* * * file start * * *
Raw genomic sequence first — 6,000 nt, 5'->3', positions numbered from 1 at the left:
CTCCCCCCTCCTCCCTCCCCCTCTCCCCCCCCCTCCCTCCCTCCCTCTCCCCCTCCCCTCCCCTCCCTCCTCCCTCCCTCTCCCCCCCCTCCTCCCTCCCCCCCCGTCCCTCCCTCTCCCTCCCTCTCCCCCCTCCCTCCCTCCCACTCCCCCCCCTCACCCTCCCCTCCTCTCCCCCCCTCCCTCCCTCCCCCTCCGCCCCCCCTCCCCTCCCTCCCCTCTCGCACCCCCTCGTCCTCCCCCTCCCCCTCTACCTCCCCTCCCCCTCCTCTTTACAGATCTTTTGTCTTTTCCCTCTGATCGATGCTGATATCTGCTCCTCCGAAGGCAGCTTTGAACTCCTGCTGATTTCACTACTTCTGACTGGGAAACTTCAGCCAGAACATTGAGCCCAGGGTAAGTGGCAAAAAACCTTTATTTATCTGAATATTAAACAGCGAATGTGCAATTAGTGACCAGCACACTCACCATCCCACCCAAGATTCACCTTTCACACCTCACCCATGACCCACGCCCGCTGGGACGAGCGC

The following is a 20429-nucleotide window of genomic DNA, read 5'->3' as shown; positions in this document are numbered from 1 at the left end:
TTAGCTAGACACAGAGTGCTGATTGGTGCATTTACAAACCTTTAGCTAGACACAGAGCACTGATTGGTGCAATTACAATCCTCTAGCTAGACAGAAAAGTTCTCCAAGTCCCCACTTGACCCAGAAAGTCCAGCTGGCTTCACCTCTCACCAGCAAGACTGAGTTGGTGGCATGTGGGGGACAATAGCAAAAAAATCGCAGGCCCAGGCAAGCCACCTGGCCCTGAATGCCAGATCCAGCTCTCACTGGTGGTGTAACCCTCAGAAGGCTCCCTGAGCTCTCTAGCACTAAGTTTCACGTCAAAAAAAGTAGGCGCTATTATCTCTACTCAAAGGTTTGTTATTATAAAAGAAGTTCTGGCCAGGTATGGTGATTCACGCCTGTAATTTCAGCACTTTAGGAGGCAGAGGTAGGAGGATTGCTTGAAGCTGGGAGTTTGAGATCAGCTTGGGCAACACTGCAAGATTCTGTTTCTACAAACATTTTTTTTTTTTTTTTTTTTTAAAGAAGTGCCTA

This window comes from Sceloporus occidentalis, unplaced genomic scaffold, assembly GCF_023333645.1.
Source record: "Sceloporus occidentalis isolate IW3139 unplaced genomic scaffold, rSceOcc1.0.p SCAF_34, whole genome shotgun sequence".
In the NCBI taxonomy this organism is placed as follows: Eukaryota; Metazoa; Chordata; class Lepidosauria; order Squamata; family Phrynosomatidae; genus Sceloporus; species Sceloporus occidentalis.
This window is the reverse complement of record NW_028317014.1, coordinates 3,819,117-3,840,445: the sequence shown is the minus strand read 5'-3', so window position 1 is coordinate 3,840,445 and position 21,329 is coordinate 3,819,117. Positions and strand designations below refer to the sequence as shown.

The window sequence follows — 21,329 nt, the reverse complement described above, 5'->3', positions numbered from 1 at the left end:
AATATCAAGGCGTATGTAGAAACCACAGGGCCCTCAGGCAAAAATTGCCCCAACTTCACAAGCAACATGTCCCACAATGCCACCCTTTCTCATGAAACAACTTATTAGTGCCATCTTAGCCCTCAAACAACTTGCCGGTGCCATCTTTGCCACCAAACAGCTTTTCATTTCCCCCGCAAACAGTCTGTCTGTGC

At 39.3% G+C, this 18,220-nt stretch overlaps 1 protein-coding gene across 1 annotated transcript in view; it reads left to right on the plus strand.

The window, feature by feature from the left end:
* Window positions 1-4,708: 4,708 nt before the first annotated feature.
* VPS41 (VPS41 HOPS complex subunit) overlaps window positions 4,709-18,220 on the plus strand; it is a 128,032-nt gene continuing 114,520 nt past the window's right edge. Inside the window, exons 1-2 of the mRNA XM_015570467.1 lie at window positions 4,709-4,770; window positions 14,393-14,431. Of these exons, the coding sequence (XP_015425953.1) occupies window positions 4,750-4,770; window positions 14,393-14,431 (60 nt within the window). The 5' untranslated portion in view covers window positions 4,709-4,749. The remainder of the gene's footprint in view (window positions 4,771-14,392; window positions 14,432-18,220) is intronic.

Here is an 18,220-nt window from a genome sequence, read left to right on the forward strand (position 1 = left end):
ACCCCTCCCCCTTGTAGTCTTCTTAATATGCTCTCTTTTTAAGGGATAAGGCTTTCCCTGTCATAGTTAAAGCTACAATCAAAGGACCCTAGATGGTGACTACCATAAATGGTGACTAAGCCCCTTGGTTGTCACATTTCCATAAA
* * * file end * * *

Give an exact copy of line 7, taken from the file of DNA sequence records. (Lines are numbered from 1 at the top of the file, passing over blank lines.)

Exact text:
In the NCBI taxonomy this organism is placed as follows: Eukaryota; Metazoa; Chordata; class Lepidosauria; order Squamata; family Phrynosomatidae; genus Sceloporus; species Sceloporus occidentalis.